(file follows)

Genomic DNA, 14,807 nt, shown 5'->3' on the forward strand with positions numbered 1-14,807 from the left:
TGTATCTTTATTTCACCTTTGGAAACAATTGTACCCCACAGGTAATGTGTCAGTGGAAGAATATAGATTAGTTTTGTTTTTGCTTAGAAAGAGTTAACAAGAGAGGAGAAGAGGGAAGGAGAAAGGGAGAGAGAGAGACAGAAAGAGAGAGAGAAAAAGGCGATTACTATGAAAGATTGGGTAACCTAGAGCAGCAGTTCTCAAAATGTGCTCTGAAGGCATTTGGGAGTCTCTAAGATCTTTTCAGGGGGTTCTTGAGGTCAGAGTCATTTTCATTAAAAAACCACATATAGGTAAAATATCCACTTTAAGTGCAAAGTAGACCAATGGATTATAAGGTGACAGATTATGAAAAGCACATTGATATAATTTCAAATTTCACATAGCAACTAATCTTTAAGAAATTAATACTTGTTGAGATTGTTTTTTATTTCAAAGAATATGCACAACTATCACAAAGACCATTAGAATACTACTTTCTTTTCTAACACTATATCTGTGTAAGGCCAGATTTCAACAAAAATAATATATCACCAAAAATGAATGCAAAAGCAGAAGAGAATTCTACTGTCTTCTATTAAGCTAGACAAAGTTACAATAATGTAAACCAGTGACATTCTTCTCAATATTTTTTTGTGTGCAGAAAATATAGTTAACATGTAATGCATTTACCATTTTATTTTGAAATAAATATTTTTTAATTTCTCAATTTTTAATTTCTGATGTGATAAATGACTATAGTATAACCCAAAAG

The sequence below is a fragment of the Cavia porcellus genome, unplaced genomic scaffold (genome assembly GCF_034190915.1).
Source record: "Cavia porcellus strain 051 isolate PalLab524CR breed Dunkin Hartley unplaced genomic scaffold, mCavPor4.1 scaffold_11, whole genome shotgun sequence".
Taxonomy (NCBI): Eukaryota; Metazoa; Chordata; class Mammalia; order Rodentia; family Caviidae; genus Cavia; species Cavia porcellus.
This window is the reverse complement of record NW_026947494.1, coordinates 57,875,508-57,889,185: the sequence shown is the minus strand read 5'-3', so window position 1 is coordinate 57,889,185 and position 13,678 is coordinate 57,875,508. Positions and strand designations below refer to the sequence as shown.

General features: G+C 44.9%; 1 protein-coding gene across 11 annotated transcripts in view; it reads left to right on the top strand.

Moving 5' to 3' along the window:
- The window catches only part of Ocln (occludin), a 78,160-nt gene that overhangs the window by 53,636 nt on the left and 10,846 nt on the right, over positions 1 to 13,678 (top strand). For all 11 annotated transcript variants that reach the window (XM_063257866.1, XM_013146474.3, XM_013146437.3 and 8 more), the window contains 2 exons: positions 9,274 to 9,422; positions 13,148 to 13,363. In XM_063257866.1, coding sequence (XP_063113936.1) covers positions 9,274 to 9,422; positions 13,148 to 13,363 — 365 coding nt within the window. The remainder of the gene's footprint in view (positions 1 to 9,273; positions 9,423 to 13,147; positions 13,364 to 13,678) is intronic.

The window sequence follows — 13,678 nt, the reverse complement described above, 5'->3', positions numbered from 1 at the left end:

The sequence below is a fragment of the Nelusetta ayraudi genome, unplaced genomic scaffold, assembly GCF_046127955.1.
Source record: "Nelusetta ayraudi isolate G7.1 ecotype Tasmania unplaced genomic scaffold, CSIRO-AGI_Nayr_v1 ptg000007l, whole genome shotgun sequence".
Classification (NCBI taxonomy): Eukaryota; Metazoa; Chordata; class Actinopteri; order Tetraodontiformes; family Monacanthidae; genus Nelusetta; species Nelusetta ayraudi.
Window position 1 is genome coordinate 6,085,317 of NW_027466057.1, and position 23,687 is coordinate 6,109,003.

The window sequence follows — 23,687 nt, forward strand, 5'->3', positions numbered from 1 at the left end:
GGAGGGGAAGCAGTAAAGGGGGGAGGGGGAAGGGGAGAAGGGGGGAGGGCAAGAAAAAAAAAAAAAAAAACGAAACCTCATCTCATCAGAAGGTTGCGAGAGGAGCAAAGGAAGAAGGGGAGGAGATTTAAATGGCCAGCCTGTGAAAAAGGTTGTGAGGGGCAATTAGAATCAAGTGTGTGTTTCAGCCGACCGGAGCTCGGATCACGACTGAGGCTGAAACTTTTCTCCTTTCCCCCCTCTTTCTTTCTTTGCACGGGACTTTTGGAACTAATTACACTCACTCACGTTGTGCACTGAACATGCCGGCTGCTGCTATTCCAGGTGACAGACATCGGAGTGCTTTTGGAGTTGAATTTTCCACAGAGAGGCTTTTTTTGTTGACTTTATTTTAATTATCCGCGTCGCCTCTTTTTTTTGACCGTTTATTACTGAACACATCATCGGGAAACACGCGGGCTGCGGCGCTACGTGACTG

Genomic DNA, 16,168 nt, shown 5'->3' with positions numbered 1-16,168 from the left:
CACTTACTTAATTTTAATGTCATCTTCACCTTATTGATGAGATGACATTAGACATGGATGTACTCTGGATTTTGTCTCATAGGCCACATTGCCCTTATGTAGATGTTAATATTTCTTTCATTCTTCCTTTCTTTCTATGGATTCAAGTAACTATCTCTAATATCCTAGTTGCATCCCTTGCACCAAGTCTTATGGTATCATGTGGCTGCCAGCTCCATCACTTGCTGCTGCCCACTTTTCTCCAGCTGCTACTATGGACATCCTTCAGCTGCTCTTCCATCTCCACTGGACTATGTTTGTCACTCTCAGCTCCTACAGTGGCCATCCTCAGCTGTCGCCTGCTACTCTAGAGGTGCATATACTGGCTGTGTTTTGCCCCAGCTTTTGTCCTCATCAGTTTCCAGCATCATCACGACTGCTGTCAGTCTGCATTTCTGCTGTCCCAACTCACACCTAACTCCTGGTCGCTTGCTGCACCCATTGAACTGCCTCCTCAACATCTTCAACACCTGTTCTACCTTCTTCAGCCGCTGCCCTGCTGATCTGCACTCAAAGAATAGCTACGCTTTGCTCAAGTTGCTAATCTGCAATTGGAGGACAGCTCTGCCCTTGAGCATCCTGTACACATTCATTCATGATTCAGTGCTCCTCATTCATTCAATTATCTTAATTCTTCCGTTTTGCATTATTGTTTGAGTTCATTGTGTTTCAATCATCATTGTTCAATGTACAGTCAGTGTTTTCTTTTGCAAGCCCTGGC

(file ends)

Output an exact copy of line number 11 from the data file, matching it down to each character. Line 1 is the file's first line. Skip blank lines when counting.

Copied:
The sequence below is a fragment of the Nelusetta ayraudi genome, unplaced genomic scaffold, assembly GCF_046127955.1.